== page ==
Home Self-Care Maintenance  

May 2013

I usually assign my clients some homework to do between sessions to maintain normal muscle resting lengths in shortened or contracted muscle groups, and exercises to strengthen opposing weak muscles. In most cases, if they don't do the homework, their pain and dysfunctional pattern will return within 48 hours.

After evaluating my clients, I treat them with a multi-modality approach based on soft-tissue and structural balancing, a system that helps me quickly identify the key areas of pain and dysfunction, addressing specific muscle imbalances and dysfunctional patterns that are usually the cause of their discomfort.

I use several approaches for relieving and eliminating acute and chronic soft tissue pain and tension from stress because no single modality is the answer for treating all conditions. Integrating several disciplines gives me the opportunity to treat a more diverse range of clientele in an individualized manner.

I personally do a daily 5-10 minute stretching routine specific to my needs, and I encourage my regular clients to discover their own routine--what works best for maintaining an active pain-free lifestyle.

In This Issue
Frequently Asked Questions
Why Stretch?
Strengthen Your Core
Did You Know...

Frequently Asked Questions:

  1. How much time do I need to spend doing my home self-care?  It depends on your condition and motivation. Most clients settle in on a routine that only takes 5-10 minutes every day. Moderation is the key.        
  2. Should I come in for maintenance, and if so, how often? I used to think that assigning my clients specific home-care stretches would be enough for them to maintain, but I've changed my thinking on this, because many of them will quite doing their stretching when they feel better. Most of my clients only come in when they have a new problem or a flare-up of a past condition. I now encourage some clients to schedule an occasional tune-up designed to minimize future problems and flare-ups.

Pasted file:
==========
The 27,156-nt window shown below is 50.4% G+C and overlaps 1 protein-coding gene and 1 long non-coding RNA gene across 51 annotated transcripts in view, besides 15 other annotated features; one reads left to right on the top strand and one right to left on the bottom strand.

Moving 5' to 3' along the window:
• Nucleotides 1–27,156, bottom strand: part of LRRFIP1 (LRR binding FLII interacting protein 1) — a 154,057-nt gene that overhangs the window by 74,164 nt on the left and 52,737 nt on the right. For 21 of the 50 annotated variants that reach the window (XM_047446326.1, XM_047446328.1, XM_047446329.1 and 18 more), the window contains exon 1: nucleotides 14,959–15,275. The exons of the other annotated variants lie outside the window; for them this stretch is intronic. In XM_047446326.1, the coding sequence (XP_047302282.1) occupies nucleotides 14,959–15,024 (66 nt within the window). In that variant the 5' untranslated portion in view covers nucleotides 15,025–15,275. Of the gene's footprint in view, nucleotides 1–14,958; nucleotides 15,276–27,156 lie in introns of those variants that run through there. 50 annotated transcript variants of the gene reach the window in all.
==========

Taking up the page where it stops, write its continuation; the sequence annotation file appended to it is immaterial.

3. What's causing my musculoskeletal pain? There are a number of possibilities, usually involving muscle imbalance from: overuse, under-use, poor posture-present and past, compromising positions for extended periods of time, past injuries, stress, etc. Please remember that pain could also be a symptom of a more serious medical condition that only your MD can diagnose.

Why Stretch?

Most of us have heard stretching is good for us, for increasing our range or motion and keeping the stiffness at bay, but we usually don't start doing it until it's prescribed for our rehabilitation.

Client self-care is essential for you to keep your new normal range of motion that was created during therapy.  Performing specific stretches to create normal muscle resting lengths in shortened or contracted muscle will contribute dramatically to maintaining your active symptom-free lifestyle, and only a few minutes a day are required for good results.

After lengthening your tight contracted muscles, it's equally important to establish muscle balance by strengthening your opposing weak, inhibited muscles.  


Strengthen Your Core

I thought I had a strong core until I did an hour of Pilates with an experienced instructor. I don't know what made me think it would be an easy workout. Whew! Was I wrong. It was a rude awakening to discover my core wasn't as strong as I thought it was.

Stedman's Medical Dictionary for the Health Professions & Nursing, defines core: Made up of the rectus abdominis, transversus abdominis, internal and external oblique muscles. The muscles are used to stabilize the upper torso during movement.

Core strength and stability provides neuromuscular efficiency of the lumbo-pelvic-hip complex, and it's ability to control an individual's constantly changing center of gravity.

Client self-care, including focus on core strength and stability, is important for achieving treatment goals: Taking an active role in reducing contributing factors, prolonging the effects of treatment by stretching, strengthening, and becoming more aware of posture will usually improve the treatment outcome.


Did You Know?
The muscle that lets your eye blink is the fastest muscle in your body. It allows you to blink five times a second. On average, you blink 15,000 times a day. Women blink twice as much as men.

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